Omnichannel vs. multi-channel testing

What's the difference?

If you’re in the UX industry, you’ve probably heard the words omnichannel and multichannel getting thrown around, but when it comes to defining them, things get a little hazy.

The main difference between these two methodologies lies in the process being tested.

If you want to test a single process that spans multiple devices, you want omnichannel testing.

If you want to test the same process on a range of devices, you want multichannel testing.

To make it easier to remember, all omnichannel experiences are multichannel, but not the other way around. Let’s take a look at a few examples.

Omnichannel testing example

Imagine you own a budgeting app. The app has both desktop and mobile versions that are used for different purposes. The desktop is where users set up their accounts, incomes, and categories of spending, and the mobile application is for logging and monitoring the users’ expenses as they go.

To test all aspects of the experience, you’d want to have users go through omnichannel testing:

  1. Initially, they would take a test to set up their accounts on the desktops
  2. Next, they would take a separate test on their mobile devices to log or track their financial activity

It’s all part of a massive set of tasks, some of which are accomplished on desktop and some of which are suited for mobile.

In this case, the users would need to be the same for each set of devices, so each user would take BOTH a desktop and a smartphone test.

To guarantee the test goes as intended, we recommend planning ahead to ensure that contributors have all the required smart devices beforehand. A potential drawback is that not all contributors may own multiple devices, but this would be something to require in your screener questions.

Multichannel testing example

Imagine you own a cable television station, and you have set up a site with responsive design. Users are able to look up shows, showtimes, news, and clips on any device.

Of course, you want to ensure that users can properly visit and see all elements of the site. So through thorough testing, you would set up a multichannel study—having users perform common tasks on desktop, mobile, and tablet devices to determine any issues. 

In this case, the users would not need to repeat the study on all devices; each user would complete the test on only one device. In other words, one set of users would test the desktop experience, a second set would take the tablet tests, and a third set would evaluate the smartphone experience.

Combination of both methods example

Now, imagine you own a toy store and the website has a wishlist feature, but your analytics are showing you that conversion is much lower for users who make their lists on their smartphones versus on desktop. You can use BOTH types of testing to figure out why this might be.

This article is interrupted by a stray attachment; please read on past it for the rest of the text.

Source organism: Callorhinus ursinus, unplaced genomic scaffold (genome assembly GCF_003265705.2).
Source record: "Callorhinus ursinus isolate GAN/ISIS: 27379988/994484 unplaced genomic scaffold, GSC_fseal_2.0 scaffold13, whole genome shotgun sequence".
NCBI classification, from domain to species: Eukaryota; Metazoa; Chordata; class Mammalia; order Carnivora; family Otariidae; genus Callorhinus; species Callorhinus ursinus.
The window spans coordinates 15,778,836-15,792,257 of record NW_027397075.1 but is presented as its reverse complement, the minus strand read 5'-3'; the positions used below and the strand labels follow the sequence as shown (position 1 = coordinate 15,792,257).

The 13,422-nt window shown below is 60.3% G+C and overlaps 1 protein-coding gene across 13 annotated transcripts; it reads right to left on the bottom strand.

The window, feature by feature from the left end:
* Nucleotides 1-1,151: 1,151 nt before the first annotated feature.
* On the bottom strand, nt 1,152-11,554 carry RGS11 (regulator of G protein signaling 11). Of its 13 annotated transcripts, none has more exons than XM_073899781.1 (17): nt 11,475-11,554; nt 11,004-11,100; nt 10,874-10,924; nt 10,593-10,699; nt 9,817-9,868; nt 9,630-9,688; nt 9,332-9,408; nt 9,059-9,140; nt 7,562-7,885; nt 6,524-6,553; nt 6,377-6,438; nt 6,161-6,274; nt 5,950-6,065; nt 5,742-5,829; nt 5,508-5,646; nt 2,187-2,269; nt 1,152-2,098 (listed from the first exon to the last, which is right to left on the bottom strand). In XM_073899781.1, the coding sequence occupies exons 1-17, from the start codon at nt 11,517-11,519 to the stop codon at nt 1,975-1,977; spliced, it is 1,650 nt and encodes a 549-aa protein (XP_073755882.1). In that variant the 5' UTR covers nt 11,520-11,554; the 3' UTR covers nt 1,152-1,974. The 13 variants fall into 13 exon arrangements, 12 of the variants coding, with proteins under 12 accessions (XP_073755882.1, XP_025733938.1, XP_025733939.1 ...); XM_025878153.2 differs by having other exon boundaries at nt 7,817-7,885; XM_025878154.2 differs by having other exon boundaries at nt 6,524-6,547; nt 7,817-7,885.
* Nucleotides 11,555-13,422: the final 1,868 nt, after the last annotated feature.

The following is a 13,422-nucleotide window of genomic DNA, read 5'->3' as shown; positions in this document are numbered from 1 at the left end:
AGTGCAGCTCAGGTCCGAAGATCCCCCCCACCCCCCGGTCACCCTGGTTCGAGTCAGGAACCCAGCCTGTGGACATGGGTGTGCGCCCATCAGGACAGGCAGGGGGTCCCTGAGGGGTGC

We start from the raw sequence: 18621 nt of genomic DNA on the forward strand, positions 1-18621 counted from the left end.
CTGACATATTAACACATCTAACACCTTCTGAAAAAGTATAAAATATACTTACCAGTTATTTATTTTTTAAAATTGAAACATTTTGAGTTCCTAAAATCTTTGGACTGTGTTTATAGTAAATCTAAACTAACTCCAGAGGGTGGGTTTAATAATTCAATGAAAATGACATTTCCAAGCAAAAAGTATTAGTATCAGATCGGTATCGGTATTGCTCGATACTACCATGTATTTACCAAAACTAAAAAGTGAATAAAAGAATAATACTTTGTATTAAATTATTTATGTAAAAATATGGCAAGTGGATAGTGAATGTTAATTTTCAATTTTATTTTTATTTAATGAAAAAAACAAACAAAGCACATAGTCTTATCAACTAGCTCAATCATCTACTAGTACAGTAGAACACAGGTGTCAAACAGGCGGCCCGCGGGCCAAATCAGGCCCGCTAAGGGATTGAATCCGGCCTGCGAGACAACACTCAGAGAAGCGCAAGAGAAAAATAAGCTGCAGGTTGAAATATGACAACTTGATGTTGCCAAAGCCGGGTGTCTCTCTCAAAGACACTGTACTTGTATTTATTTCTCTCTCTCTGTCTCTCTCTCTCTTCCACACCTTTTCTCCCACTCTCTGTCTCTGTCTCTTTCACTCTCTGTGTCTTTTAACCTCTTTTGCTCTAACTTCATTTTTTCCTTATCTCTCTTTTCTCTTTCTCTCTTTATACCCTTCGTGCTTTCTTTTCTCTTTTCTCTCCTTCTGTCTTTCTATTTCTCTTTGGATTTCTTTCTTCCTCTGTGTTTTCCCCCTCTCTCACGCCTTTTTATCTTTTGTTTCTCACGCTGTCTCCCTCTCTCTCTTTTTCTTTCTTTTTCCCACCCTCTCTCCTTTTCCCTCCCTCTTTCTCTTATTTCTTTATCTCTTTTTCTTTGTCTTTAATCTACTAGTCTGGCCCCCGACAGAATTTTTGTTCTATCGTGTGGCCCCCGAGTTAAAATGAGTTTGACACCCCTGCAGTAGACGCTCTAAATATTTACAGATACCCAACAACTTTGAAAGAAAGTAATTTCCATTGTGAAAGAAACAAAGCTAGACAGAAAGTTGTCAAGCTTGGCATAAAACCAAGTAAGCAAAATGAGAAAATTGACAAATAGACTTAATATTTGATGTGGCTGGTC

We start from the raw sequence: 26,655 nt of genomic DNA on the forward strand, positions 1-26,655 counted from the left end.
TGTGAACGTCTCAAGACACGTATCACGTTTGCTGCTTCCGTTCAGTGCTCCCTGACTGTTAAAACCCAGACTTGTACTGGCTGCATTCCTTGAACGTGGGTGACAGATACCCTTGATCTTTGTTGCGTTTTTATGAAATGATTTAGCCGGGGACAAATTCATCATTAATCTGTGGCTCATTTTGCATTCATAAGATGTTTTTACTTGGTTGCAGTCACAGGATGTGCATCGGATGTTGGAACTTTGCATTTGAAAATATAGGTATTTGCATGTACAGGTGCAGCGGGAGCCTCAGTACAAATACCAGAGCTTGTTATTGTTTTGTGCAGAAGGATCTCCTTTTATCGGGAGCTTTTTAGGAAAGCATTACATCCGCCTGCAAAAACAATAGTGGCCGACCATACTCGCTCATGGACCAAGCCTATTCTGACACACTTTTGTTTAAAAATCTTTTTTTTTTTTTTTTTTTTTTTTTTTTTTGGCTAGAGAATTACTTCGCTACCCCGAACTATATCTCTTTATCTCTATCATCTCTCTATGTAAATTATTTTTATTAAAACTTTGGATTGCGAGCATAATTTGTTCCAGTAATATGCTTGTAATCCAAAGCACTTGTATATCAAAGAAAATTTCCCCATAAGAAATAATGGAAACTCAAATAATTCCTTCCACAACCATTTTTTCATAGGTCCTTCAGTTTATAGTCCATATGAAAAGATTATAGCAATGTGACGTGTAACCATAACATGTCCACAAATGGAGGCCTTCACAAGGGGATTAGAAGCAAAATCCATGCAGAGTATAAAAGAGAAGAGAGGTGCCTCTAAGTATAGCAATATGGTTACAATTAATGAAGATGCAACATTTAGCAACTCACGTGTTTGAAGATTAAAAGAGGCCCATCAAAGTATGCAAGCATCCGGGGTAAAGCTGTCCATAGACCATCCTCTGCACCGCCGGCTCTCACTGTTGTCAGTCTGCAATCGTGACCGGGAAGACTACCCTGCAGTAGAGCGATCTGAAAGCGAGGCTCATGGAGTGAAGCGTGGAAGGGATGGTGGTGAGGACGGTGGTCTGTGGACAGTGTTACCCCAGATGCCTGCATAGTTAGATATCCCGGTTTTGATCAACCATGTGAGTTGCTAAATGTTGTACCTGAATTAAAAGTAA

To test the overall usability of the wishlist feature, you could run some multichannel testing and see if any mobile-specific issues appear, whether it’s too many steps, technical issues, or a confusing setup


You can also set up some omnichannel testing and let users explain when and why they would make the switch to their desktops—the issue might have nothing to do with the wishlist feature at all!

It could be that their payment information isn’t saved on the device, or that people don’t want to pull out their credit cards and make purchases in the middle of a waiting room or supermarket, wherever they might be. It could also be that they need to refer to their personal budgets before committing to a purchase. Or, the checkout button isn’t displaying correctly, or at all, when they reach the cart page. You never know until you test!

We recommend conducting both omnichannel and multichannel studies before committing to redesigning—to pinpoint any potential improvements.

How UserTesting can help with omnichannel and multichannel testing

As you can see in the last example, many sites and apps benefit from both multichannel and omnichannel testing; it depends on what kinds of processes your users are attempting to do.

If you’re leaning towards an omnichannel study, consider this use case to get started. Ask your contributors to research a product on their smartphone and speak aloud as they complete the tasks. Next, ask them to check competitor prices on a desktop computer. This can be followed by having them complete the checkout price on a new smart device, like a tablet. Throughout the study, consider asking contributors their device preferences for specific tasks and why, or what makes them want to switch to a new device.

If a multichannel study makes more sense for your needs, consider two options. You can either assign multiple groups of contributors to one channel (device) to test, in which one tests using mobile devices and the other uses a desktop computer. Or, write a singular plan and have contributors complete the same tasks, but on various devices. This might be the most time-consuming option, but it can be rewarding for deciphering conversion trends. As a plus, you can even save your favorite contributors on the UserTesting platform if you’re interested in enlisting them in the future.

Having both of these buzzworthy methodologies in your back pocket is just another way to take your human insight practice—and your product experiences—to the next level.

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